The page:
With America’s Attention on COVID-19, Drug Makers are Quietly Raising US Prescription Prices

With America’s Attention on COVID-19, Drug Makers are Quietly Raising US Prescription Prices

<byline>By Darrel Rowland - The Columbus Dispatch<byline>

COLUMBUS, Ohio – With most Americans focused on COVID-19 vaccines, pharmaceutical companies are quietly raising the list prices of name-brand prescription drugs at a torrid pace.

January is typically when increases hit the U.S. market. Already, more price hikes by drugmakers have been recorded in less than half a month (813) this year than for all of January 2020 (737), according to research by Ohio nonprofit 46brooklyn.

That two-week 2021 total also is approaching the record for a full January during the past decade, 895, set in 2018.

"It is clear from the data that January 2021 is bucking the recent downward trends in brand drugmaker list price increases," said one of the founders of 46brooklyn, former Ohio Pharmacists Association lobbyist Antonio Ciaccia. "And it is also clear that aside from price increases, the launch prices for new drugs has been going up over time."

The cost of prescription drugs remains among the top issues for Americans, surveys show. Three in 10 say they haven’t taken their medicine as prescribed due to costs, including many who skip doses or cut their pills in half.

It's been a key issue in races from the Statehouse to the White House, with President-elect Joe Biden promising a fix is a high priority for his administration.

Another record might come as well. To date this year, 100% of U.S. changes in drug prices this month have represented increases. That's never come close to happening; the high for the month of January over the previous 10 years is 72%, recorded last year.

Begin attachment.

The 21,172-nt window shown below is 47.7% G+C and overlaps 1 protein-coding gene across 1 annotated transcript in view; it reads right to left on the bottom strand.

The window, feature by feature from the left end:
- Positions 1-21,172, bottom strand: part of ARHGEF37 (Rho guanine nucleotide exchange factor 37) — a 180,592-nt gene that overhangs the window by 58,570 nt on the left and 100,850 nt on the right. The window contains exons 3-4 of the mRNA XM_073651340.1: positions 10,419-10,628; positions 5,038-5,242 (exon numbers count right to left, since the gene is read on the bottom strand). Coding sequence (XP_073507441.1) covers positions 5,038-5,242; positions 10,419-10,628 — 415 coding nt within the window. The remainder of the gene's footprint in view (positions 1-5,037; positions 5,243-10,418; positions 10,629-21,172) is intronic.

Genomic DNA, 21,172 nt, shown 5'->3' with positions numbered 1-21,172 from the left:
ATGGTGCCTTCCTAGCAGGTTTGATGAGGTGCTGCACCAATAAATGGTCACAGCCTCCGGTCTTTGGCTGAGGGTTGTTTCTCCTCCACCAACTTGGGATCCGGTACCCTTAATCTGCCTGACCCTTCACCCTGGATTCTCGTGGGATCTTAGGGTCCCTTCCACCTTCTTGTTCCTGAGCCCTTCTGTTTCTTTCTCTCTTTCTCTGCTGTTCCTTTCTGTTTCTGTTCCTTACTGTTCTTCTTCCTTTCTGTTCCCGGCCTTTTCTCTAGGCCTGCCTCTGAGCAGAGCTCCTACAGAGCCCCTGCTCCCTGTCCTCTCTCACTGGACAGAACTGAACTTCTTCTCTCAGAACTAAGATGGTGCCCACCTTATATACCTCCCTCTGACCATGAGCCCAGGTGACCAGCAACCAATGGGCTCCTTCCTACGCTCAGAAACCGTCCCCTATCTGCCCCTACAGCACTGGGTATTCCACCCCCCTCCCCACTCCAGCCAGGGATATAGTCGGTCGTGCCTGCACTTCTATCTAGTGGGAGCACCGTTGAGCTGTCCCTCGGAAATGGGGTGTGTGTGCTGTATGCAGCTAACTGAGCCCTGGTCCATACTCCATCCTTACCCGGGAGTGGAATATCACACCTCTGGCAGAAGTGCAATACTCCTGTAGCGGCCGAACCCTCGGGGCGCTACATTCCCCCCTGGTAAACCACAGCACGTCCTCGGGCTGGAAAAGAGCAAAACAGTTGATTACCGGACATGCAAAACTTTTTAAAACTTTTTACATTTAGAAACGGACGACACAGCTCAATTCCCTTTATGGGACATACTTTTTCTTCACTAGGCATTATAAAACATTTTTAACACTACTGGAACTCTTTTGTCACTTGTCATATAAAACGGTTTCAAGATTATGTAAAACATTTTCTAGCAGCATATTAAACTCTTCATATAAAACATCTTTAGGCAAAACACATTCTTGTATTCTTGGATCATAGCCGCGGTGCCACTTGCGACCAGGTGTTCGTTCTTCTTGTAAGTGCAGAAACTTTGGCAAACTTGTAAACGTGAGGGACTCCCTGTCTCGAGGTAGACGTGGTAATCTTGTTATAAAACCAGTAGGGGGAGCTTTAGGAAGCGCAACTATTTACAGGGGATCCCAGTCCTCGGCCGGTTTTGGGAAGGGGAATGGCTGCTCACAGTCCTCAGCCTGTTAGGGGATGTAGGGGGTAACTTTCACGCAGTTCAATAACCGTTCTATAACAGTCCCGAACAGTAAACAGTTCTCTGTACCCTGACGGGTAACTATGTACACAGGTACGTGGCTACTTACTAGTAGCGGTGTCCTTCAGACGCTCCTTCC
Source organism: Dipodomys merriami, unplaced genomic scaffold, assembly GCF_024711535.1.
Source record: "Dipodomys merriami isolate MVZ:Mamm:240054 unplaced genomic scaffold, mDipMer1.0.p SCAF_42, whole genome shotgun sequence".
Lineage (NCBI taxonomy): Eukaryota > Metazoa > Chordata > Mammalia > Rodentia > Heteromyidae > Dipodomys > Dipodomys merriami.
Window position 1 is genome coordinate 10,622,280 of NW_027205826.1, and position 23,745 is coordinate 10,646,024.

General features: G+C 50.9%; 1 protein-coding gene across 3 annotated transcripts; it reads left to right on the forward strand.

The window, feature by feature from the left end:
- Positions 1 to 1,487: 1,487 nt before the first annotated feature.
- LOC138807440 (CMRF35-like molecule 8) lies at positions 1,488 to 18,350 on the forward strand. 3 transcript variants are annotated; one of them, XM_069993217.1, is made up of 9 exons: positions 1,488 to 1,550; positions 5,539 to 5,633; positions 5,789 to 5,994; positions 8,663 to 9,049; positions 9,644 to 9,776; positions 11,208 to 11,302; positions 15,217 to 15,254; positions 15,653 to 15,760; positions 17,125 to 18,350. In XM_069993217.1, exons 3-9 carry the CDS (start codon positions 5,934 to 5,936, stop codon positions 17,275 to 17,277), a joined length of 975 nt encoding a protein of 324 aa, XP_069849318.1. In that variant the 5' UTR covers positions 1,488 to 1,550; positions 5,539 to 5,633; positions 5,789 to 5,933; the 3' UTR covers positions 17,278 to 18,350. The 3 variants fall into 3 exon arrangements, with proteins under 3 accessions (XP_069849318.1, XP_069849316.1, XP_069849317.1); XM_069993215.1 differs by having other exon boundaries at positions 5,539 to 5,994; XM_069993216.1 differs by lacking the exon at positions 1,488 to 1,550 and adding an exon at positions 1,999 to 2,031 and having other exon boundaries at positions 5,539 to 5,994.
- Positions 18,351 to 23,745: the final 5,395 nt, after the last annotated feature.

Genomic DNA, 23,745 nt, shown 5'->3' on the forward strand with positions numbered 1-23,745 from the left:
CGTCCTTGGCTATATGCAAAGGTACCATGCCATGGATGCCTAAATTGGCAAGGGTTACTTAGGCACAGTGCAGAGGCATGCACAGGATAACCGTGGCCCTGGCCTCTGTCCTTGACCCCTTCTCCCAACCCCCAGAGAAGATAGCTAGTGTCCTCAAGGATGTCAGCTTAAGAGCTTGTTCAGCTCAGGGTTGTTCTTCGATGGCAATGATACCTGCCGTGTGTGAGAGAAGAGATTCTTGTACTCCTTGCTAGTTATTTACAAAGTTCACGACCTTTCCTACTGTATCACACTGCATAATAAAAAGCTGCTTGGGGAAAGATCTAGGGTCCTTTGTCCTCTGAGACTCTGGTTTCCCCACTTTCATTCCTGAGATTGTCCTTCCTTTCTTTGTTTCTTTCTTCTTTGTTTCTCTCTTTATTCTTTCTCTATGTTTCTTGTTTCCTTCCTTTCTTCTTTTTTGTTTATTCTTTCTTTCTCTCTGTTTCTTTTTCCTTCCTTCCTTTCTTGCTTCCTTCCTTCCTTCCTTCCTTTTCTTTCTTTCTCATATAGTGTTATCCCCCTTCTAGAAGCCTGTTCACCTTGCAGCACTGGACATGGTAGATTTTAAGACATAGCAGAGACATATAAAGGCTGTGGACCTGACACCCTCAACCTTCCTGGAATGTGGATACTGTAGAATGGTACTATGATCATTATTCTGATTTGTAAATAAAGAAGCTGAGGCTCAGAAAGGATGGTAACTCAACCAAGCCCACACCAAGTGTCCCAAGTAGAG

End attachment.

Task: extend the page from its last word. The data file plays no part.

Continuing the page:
COVID-19 vaccine-maker Pfizer raises prices on almost 200 drugs

Pfizer, which with BioNTech developed the first COVID-19 authorized for use by the federal government, has raised the prices on 193 name-brand drugs this month, although the median increase is a modest 0.5%.

“This modest increase is necessary to support investments that allow us to continue to discover new medicines and deliver those breakthroughs to the patients who need them,” said company spokeswoman Amy Rose in a statement.

However, the price jump was about 5% for several of Pfizer’s most popular drugs, such as Xeljanz, which treats rheumatoid arthritis, psoriatic arthritis, and ulcerative colitis; Lyrica, used for nerve and muscle pain; Ibrance, a breast cancer inhibitor; and sedative Xanax.

In January 2020, Pfizer raised the price of just 81 drugs and actually decreased the charge for 20 others. A year earlier, it was 49 price increases and one decrease.

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The brooklyn46 Research’s dashboard did not show any entries for the other COVID-19 vaccine maker, Moderna, because that company has not yet had any other drugs approved by the Federal Drug Administration.

So far this year, the median 2021 price elevation by all drugmakers is 4.9%.

But in the complex world of drug pricing, essentially no one actually pays the list price, usually called the wholesale acquisition cost. The actual, or net price is greatly impacted by rebates and discounts from the list price, and those hidden factors are rising, Ciaccia noted.

“Due to the general lack of transparency within the entire prescription drug supply chain, the public is left in the dark on our American-made drug pricing dysfunction,” he said.

The overall net cost of brand-name drugs actually fell in 2020, while list prices grew at their slowest rate in at least 20 years, according to the online publication Drug Channels.

Of course, what you pay personally is mostly affected by your health insurance.

Although generic drugs far outnumber brand names, the latter account for about 80% of drug spending in the U.S.